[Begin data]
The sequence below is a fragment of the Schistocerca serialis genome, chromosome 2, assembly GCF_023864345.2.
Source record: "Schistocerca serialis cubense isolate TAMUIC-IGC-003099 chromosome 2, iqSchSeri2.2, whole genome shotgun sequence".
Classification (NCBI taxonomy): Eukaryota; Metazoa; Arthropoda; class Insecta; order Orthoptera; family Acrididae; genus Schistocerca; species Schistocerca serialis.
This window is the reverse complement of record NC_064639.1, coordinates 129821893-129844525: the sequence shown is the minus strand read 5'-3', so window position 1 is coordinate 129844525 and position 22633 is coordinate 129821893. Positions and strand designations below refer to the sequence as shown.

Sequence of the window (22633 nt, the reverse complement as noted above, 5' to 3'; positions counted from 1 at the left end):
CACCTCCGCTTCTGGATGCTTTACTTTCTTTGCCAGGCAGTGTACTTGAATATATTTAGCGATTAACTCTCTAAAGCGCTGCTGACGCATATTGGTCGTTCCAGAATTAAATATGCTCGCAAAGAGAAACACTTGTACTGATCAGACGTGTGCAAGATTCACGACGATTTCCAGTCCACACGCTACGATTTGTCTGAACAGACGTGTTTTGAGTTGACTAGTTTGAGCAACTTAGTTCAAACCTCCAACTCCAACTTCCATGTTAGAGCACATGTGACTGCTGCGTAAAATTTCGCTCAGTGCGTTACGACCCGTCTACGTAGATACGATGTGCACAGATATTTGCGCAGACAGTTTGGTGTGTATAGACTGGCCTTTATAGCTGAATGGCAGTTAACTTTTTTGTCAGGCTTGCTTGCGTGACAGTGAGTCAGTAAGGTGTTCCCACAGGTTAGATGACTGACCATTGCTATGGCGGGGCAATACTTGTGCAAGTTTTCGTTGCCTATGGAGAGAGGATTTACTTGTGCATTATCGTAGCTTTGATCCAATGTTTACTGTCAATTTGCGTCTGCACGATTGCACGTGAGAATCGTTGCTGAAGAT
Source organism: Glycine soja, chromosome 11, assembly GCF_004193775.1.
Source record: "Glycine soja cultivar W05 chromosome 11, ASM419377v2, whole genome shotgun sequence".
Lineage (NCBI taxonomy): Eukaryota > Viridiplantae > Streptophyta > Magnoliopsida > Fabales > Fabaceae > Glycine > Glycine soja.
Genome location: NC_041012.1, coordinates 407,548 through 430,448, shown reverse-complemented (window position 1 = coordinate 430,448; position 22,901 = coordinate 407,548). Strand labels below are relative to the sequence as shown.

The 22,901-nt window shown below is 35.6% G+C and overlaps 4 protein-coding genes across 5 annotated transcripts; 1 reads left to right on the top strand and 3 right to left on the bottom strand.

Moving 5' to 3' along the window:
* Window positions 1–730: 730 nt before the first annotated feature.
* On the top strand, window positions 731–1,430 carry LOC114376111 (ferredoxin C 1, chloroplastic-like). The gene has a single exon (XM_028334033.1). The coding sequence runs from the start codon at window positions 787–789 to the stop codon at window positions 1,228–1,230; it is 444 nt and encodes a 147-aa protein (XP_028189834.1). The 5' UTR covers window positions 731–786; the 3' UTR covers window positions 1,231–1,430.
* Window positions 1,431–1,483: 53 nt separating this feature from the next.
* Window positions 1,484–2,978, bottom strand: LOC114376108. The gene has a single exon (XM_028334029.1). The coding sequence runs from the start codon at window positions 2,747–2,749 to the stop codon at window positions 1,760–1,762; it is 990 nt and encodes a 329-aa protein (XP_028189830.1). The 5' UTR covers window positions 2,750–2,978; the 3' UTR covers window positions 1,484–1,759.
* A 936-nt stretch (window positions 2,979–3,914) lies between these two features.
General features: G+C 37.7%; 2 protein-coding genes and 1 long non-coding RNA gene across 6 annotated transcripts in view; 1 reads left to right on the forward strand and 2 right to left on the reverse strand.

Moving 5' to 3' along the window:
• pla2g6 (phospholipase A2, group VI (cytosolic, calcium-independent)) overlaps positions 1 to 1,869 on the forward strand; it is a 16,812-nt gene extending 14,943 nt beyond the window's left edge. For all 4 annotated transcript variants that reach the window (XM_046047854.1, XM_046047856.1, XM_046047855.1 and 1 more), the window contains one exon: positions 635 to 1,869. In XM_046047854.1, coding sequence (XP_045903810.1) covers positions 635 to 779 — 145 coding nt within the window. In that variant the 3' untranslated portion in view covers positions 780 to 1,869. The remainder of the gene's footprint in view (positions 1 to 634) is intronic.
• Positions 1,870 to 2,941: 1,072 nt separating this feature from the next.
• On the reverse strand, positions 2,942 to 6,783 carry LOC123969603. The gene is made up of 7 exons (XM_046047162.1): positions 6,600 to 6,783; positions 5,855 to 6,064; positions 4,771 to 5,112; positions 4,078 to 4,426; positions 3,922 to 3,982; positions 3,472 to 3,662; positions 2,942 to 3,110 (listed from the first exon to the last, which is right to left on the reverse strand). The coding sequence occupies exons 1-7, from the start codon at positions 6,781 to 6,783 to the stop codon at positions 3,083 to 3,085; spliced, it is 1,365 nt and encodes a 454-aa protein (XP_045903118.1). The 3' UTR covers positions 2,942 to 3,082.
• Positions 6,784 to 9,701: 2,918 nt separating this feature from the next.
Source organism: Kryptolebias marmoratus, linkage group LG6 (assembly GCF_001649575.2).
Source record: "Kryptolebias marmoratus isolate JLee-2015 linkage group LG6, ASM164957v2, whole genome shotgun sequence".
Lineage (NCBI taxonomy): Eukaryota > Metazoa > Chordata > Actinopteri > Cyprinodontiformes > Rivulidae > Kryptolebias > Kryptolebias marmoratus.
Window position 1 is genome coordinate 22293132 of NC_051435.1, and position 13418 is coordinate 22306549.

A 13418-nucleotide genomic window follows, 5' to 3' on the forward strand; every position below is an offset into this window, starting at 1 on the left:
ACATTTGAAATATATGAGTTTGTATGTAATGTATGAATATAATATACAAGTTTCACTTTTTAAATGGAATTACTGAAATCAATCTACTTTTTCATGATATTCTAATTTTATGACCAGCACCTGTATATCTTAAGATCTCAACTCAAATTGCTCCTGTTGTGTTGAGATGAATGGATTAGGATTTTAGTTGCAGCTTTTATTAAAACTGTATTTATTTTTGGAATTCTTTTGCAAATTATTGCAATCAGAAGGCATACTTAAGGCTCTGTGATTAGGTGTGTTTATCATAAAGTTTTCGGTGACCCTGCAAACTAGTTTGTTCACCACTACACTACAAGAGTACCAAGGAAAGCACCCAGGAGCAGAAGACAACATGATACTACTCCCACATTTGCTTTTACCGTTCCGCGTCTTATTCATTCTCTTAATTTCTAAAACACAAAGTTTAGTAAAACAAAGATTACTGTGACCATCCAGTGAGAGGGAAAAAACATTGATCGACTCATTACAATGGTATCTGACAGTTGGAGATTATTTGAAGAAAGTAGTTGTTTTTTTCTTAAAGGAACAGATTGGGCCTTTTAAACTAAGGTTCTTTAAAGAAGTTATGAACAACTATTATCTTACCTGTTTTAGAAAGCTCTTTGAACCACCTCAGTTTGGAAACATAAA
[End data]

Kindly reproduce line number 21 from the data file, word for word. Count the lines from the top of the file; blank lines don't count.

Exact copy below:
• Positions 1,870 to 2,941: 1,072 nt separating this feature from the next.